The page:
Forum for Science, Industry and Business

Sponsored by:     3M 
Search our Site:

 

Reveals gene linked to breast cancer can suppress tumors

29.07.2004


Finding identifies how estrogen-blocking ability of gene inhibits tumor growth

A UC Irvine researcher has found a novel tumor- suppressor function for a gene that, when mutated, often triggers breast cancer in women. The work also provides further evidence about how estrogen helps activate a disease that afflicts thousands of American women each year.

Dr. Ellis Levin, a professor of medicine, biochemistry and pharmacology at UCI, and colleagues at the Long Beach Veterans Administration Medical Center and Georgetown University Lombardi Cancer Center have identified how the healthy BRCA1 gene prevents the growth and survival of breast cancer cells. The gene accomplishes this by keeping estrogen and growth factor molecules from sending chemical messages through specific signaling pathways on the surface of breast cancer cells – signals that can cause a tumor to grow.



When the BRCA1 gene is mutated, however, it can no longer block this signaling activity from stimulating the growth and survival of cancer cells. The findings suggest that drugs developed to block estrogen signaling at these specific pathways can help curb the incidence of breast cancer in women. The study appears in the July issue of Molecular and Cellular Biology.

Levin said that the findings give further insight into how estrogen can interact with mutant BRCA1 to promote the development of breast cancer. This discovery is important, he added, because women who take estrogen supplements for more than five years to treat menopause symptoms increase their chances of developing breast cancer by about 25 percent.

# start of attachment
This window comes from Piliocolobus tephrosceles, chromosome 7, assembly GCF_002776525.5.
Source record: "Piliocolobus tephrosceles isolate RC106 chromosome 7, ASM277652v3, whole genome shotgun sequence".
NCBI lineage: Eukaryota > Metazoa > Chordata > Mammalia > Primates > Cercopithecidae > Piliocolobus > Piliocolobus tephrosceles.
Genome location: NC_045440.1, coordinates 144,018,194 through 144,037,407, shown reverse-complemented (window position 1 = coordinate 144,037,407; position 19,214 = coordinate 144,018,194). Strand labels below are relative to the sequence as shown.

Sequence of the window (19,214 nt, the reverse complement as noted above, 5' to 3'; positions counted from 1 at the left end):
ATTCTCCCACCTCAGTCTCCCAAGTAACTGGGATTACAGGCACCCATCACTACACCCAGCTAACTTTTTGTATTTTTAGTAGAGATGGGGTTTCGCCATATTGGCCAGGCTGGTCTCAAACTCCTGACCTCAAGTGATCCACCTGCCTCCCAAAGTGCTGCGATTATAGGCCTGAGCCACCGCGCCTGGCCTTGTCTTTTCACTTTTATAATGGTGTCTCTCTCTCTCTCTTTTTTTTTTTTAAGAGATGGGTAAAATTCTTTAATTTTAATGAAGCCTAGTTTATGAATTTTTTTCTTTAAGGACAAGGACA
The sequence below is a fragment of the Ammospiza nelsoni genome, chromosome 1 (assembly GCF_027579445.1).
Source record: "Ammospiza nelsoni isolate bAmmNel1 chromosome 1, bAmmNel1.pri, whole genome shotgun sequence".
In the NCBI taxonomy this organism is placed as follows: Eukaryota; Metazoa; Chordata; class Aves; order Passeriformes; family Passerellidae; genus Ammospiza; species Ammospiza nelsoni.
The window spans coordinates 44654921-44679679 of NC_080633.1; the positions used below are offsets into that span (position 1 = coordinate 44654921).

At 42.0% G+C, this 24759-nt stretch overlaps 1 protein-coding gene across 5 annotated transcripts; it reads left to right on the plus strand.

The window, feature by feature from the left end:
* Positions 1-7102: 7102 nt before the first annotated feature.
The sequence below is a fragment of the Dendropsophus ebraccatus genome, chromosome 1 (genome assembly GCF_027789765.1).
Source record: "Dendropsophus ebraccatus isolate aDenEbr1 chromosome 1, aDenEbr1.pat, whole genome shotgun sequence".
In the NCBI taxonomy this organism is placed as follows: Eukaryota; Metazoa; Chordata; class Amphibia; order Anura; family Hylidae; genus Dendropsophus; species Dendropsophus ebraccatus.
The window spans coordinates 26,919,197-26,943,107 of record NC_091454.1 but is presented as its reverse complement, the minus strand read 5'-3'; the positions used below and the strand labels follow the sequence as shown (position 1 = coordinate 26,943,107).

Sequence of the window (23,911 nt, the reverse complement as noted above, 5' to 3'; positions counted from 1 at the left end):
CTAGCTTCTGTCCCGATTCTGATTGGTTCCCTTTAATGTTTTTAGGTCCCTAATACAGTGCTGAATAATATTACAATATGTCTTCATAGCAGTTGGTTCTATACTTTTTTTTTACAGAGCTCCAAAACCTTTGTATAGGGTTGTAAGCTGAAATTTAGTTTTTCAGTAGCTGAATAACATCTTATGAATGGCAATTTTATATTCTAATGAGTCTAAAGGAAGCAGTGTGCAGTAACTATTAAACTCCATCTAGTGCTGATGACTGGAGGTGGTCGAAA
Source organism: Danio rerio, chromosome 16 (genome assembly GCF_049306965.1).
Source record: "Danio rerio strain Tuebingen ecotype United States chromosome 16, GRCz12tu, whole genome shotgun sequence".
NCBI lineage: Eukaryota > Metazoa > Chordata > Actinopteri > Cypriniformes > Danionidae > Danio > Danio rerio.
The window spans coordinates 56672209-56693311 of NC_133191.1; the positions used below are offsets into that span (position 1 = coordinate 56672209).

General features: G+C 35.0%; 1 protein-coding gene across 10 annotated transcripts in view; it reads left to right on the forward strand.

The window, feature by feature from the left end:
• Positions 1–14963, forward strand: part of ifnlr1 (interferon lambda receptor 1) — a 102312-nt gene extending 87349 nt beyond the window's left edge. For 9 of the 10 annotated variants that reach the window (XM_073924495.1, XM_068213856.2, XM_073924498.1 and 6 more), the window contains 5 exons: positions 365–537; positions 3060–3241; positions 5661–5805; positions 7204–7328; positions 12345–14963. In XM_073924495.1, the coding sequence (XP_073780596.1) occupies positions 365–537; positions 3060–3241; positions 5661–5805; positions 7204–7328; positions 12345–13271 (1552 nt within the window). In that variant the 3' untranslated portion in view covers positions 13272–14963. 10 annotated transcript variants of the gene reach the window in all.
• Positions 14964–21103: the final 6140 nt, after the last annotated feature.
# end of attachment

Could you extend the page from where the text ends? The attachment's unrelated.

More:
“The therapeutic goal is to develop estrogen inhibitors that would prevent these types of undesirable effects, yet preserve the positive effects that prevent osteoporosis or hot flashes. Alternatively, enhancing or restoring normal BRCA1 protein function is another approach to consider in women with such BRCA1 mutations,” said Levin, who also is chief of endocrinology at UCI and at the VA Medical Center.

It has been long established that mutations in BRCA1 genes strongly increase the risk of breast and ovarian cancer in women and prostate cancer in men; up to 80 percent of women who have this mutated gene ultimately develop breast cancer. Healthy BRCA1 genes are involved with repairing DNA damage, promoting chromosome stability and regulating cell growth activity, but this study has identified a novel and potentially important role as a tumor suppressor. The researchers only studied the tumor-suppressing role of BRCA1 in breast cancer.